4. Pansit – It’s not as exciting sure. But it’s got everything going on; carbs, pork, chicken, shrimp and a whole lot of veggies. Don’t forget your spicy vinegar or calamansi!

5. BBQ – Think about it. It’s finger food yet you don’t use your fingers. It’s tasty and satiating. It’s cheap and readily available. As it’s quite affordable, why don’t you be a darling and get that bottle of atsara?

Basics of experimenting in the kitchen

Here’s what I’ve got to say to people who wish to tinker around in the kitchen more often.

Taste is not one-dimensional

So there’s sour right? but the tang of calamansi can never be the same as vinegar. When we talk about Filipino dips for barbecue, you think of garlic and vinegar with a kick care of siling labuyo and red onions right? Once I saw calamansi seeds in the vinegar dip of a barbecue stand in a street corner (isawan sa kanto) so I tried it at home and boy was I surprised of the difference! My point here is that sometimes a taste can be complemented by the same taste.

Fresh wins

When I was younger a lot of my kitchen adventures made use of canned goods, processed foods and insta-meals partly because that’s what was available and partly because I didn’t know any better so when I started trying out fresh goods, it was already the best thing that ever happened. You don’t even have to be a good cook. If it’s fresh, it’s good! Can you compare canned green peas alongside fresh ones? No. You think fresh tuna can be contested by those salty canned ones? You think garlic can ever be replaced by garlic powder? I didn’t think so.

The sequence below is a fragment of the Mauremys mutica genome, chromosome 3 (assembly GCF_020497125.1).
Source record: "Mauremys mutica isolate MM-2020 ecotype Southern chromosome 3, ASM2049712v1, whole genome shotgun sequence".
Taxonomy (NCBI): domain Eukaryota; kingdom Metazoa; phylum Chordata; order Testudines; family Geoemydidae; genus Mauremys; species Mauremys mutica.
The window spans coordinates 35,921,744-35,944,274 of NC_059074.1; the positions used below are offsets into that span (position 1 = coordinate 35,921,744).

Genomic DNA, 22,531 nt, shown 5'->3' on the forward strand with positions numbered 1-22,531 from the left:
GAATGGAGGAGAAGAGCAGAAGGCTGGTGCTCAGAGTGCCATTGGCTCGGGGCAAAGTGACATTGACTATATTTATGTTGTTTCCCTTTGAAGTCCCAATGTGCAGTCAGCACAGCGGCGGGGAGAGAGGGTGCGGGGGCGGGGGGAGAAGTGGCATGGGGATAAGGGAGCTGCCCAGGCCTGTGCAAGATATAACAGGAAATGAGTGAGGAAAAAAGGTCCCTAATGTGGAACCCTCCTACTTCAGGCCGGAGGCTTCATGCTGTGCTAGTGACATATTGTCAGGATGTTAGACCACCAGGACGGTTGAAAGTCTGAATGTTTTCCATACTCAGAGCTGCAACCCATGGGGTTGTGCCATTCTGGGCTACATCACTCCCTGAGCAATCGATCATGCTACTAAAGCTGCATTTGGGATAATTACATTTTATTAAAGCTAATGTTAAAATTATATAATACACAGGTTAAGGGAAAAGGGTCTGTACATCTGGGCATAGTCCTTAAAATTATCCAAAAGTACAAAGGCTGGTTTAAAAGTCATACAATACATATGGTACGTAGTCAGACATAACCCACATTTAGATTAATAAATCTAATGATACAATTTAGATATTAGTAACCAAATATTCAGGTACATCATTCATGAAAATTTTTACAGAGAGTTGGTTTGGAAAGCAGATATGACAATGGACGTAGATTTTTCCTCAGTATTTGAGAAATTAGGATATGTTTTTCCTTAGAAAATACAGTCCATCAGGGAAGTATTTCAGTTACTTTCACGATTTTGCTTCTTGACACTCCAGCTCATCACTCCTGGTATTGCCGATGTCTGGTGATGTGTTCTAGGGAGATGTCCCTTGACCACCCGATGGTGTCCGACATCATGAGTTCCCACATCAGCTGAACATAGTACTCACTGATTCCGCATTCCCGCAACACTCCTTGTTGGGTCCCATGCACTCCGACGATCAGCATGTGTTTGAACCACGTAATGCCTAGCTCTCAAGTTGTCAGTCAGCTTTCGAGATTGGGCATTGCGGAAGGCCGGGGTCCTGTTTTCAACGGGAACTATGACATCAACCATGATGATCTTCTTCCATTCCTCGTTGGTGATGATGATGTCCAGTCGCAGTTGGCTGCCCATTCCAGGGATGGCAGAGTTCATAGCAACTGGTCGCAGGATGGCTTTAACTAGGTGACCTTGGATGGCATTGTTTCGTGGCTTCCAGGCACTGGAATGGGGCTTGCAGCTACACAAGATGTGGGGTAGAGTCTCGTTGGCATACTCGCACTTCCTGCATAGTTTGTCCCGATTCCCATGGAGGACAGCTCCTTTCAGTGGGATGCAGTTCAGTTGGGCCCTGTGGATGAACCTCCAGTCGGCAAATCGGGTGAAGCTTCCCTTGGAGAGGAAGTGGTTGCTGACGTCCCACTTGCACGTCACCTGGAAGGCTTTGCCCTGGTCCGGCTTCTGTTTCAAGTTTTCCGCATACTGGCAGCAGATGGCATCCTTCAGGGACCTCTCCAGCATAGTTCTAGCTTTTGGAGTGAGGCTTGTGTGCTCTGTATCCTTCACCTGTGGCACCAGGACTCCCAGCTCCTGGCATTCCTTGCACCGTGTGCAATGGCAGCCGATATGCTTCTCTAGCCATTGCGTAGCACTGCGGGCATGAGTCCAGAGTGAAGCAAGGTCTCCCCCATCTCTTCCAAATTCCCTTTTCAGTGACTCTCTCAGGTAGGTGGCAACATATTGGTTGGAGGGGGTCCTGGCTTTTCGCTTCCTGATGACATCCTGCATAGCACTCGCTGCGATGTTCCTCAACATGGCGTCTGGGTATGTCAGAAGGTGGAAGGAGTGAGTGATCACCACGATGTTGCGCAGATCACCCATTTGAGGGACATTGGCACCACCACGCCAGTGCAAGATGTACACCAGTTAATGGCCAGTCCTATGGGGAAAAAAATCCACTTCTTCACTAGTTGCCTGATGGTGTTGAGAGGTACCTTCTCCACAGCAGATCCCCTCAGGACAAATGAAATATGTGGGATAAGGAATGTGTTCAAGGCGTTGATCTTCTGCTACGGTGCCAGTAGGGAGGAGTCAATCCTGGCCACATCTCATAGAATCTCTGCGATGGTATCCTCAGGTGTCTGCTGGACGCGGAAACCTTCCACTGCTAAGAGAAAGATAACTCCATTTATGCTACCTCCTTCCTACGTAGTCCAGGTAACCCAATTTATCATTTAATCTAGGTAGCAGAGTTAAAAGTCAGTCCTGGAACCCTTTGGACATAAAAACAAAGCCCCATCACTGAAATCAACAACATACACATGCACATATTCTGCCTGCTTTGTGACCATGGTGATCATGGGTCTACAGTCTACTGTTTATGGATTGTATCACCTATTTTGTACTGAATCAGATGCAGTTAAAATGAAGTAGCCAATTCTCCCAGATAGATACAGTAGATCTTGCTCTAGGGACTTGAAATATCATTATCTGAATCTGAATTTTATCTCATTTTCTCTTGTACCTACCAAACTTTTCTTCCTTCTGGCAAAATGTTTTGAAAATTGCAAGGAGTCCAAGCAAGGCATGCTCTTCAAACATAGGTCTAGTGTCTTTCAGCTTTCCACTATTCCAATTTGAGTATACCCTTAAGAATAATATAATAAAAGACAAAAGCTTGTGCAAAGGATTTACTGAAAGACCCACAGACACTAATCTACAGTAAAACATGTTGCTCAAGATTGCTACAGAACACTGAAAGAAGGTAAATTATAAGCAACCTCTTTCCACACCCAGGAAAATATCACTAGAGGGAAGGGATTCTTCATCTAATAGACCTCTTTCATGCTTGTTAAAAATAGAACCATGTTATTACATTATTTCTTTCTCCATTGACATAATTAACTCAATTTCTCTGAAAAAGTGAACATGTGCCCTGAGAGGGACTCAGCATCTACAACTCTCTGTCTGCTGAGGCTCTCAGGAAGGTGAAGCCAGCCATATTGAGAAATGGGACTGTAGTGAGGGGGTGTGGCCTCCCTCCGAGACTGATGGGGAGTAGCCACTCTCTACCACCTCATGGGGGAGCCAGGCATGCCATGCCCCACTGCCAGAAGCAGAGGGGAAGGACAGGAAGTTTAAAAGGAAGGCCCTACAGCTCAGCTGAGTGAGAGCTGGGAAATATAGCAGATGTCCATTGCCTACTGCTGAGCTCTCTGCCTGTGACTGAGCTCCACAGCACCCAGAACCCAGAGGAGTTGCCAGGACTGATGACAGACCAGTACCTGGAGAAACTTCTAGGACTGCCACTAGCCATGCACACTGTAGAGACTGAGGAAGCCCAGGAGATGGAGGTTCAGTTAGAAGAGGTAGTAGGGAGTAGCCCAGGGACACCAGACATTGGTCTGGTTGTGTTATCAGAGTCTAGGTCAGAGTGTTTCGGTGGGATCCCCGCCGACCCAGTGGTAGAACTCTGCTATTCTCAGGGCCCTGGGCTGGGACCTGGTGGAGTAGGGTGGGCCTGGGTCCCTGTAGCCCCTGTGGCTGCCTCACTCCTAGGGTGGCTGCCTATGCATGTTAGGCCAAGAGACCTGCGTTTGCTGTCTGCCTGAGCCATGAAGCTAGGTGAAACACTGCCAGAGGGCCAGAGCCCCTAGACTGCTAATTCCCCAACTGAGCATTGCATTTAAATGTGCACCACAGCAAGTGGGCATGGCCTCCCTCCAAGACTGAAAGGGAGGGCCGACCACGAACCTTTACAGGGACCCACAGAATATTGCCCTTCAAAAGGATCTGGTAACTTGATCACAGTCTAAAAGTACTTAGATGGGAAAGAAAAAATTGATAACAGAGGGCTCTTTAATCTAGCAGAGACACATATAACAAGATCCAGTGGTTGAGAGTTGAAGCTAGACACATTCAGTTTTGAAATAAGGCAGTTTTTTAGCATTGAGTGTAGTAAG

Get to know ‘em condiments and spices

If the only thing you experiment with is Knorr seasoning, black and white pepper, Italian seasoning, oyster sauce and banana ketchup, Houston, we have a problem. These are what I call restrictions. Try both dry and fresh. Try a foreign spice every so often. Don’t let anything discourage you from trying a new one. For instance I’ve hated lemon grass in my tea, in my soup and in my stew until I found out it’s what they use as marinade for roasting pork and chicken. Suddenly lemon grass is fantastic. You can always surf for ideas or ask people who do overtime in the kitchen for tips and cheats.

Perfect fusion

Among the 5, this is the hardest to achieve. Perfect fusion for me is when your adobo tastes like adobo. What I mean is that it does not taste sour from the vinegar. It does not taste salty from the salt and soy sauce you added. The laurel leaf does not overpower everything else and the amount of black pepper does not make your tongue itch. It’s a simple dish with simple ingredients but it’s pretty hard to master. Perfectly infused tastes is what makes a dish.

A secret